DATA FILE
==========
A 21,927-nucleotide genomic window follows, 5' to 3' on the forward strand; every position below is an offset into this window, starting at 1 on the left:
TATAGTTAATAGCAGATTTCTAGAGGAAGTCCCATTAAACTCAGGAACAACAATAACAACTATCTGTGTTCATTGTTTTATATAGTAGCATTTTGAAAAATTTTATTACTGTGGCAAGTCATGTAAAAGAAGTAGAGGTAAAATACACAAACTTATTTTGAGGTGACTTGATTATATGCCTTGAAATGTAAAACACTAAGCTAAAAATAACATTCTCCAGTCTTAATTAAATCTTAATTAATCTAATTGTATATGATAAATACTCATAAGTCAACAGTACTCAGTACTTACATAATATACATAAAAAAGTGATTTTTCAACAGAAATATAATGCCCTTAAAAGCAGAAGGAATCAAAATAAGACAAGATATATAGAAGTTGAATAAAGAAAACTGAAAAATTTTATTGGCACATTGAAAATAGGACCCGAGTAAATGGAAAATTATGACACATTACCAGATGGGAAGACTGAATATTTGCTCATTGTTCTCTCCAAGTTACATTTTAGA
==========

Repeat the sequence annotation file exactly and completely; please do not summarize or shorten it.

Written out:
A 21,927-nucleotide genomic window follows, 5' to 3' on the forward strand; every position below is an offset into this window, starting at 1 on the left:
TATAGTTAATAGCAGATTTCTAGAGGAAGTCCCATTAAACTCAGGAACAACAATAACAACTATCTGTGTTCATTGTTTTATATAGTAGCATTTTGAAAAATTTTATTACTGTGGCAAGTCATGTAAAAGAAGTAGAGGTAAAATACACAAACTTATTTTGAGGTGACTTGATTATATGCCTTGAAATGTAAAACACTAAGCTAAAAATAACATTCTCCAGTCTTAATTAAATCTTAATTAATCTAATTGTATATGATAAATACTCATAAGTCAACAGTACTCAGTACTTACATAATATACATAAAAAAGTGATTTTTCAACAGAAATATAATGCCCTTAAAAGCAGAAGGAATCAAAATAAGACAAGATATATAGAAGTTGAATAAAGAAAACTGAAAAATTTTATTGGCACATTGAAAATAGGACCCGAGTAAATGGAAAATTATGACACATTACCAGATGGGAAGACTGAATATTTGCTCATTGTTCTCTCCAAGTTACATTTTAGA